Cake flour already has a fine texture, so sifting it isn't absolutely necessary, but it can be helpful for best results in a recipe. Your cakes will probably turn out fine regardless of whether you sift the flour, but sifting takes only a minute and will remove any lumps in the flour and properly aerate it. One cup of unsifted flour will actually be heavier and have more flour in it than a cup of sifted, aerated flour, so your final product may be denser and less fluffy than desired. Follow the instructions outlined in the recipe. The wording will reveal whether to sift the flour before or after you measure it.
Cake Flour 101
Cake flour is made from wheat, just like all-purpose flour, but it contains less protein so it makes less gluten when combined with liquids. Cake flour is also bleached more aggressively than all-purpose flour, which is why it is usually whiter. It's also finely milled so cakes have a fine, tender crumb. Cake flour is the ideal choice for cakes, but can also be used for quick breads, biscuits and even some types of cookies. It won't work for yeast breads, which depend on gluten for their chewy texture.
When to Sift
The question of when to sift cake flour -- or any flour -- is a confusing one. The answer lies in the wording found in individual recipes. In general, if a recipe calls for 1 cup sifted cake flour, sift the flour before you measure it. If the recipe calls for 1 cup cake flour, sifted, lightly scoop the cake flour into a measuring cup, level it off and then sift it. If you're substituting cake flour for all-purpose flour, use 2 extra tablespoons for every cup of flour. Measure this amount out before you sift.
Reasons for Sifting
Cake flour is already silky smooth, so you might wonder why it would need additional sifting. All types of flour -- and especially cake flour -- can settle and become compacted. Cake flour also can contain lumps, especially if you live in a humid climate. Beyond removing lumps or impurities, sifting helps aerate the cake flour. It will ensure you're adding the proper amount of flour to the recipe so it blends easily with other ingredients and has a light final texture.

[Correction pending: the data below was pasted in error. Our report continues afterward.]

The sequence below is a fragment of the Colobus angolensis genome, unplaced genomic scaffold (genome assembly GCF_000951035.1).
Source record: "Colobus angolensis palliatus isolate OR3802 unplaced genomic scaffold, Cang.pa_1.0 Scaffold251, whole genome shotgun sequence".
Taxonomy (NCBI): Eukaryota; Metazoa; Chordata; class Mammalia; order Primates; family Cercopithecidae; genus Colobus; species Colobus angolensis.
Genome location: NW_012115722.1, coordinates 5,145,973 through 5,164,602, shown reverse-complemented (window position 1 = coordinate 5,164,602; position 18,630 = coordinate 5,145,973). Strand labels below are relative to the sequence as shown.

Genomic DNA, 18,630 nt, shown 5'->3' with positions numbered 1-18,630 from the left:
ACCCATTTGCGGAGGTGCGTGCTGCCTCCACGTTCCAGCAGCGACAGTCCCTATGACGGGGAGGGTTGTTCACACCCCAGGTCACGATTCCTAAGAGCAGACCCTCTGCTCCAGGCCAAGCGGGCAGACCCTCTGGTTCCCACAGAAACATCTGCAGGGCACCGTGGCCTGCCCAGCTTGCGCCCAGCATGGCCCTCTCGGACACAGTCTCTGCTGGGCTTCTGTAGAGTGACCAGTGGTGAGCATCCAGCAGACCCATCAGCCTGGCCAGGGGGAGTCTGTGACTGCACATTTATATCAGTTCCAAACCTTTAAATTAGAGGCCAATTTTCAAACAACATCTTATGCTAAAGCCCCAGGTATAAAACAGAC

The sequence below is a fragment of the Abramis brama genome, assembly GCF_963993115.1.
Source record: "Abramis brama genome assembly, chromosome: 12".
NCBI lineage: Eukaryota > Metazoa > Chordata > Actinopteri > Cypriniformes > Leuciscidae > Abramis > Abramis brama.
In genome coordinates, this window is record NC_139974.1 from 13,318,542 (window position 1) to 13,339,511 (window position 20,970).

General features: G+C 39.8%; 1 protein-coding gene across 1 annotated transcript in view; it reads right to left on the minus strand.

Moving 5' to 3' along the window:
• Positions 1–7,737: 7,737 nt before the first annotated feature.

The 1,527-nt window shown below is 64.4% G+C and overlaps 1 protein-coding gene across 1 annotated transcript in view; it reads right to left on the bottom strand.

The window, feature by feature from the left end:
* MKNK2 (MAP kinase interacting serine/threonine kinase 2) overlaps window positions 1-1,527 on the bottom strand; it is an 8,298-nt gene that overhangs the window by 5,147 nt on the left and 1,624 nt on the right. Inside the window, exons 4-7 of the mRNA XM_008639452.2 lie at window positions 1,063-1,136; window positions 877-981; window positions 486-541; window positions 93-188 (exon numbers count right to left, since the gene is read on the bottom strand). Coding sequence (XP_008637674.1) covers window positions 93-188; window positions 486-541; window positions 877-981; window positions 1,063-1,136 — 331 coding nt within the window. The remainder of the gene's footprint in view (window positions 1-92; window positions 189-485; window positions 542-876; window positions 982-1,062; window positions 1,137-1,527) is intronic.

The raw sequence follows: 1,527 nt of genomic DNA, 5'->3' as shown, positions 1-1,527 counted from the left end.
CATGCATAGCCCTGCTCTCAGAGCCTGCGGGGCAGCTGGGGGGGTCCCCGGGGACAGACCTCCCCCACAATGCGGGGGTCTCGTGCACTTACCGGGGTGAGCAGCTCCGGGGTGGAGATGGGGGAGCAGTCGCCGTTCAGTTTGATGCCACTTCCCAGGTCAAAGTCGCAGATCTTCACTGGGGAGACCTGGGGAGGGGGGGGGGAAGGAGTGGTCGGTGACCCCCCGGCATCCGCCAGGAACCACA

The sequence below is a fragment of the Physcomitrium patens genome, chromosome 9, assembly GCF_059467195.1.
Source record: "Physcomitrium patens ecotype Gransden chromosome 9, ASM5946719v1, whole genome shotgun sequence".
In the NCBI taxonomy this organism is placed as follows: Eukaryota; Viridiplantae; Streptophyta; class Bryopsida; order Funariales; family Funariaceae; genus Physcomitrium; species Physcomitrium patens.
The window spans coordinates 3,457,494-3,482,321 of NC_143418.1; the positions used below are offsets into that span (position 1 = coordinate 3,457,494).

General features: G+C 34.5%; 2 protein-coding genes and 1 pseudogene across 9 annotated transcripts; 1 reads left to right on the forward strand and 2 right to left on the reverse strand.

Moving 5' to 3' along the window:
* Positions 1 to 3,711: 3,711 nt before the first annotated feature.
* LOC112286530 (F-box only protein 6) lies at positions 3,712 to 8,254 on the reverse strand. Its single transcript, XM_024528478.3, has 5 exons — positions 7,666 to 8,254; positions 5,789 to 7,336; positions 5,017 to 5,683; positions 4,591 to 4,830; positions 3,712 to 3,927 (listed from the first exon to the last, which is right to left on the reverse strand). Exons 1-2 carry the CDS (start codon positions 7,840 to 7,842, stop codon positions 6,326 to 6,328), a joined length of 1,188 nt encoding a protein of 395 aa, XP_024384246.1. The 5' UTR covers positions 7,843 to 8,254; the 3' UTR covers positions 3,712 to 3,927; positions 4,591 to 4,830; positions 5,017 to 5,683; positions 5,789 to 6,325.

Tools of the Trade
When it comes to tools for sifting, you've got a couple of options. You might remember -- or even own -- old-fashioned sifters, which resemble small, metal water pitchers, but have two metal sieves and a handle to turn the sieves against each other. You can still buy a sifter in most home stores, but sieves work more efficiently. They're also simpler to clean and they can be serve multiple purposes -- a boon in a small kitchen. Pick up two or three in various sizes and pour the flour into the sieve. Shake the sieve gently to release the flour into your mixing bowl.
Julie Christensen is a food writer, caterer, and mom-chef. She's the creator of MarmaladeMom.org, dedicated to family fun and delicious food, and released a book titled "More Than Pot Roast: Fast, Fresh Slow Cooker Recipes."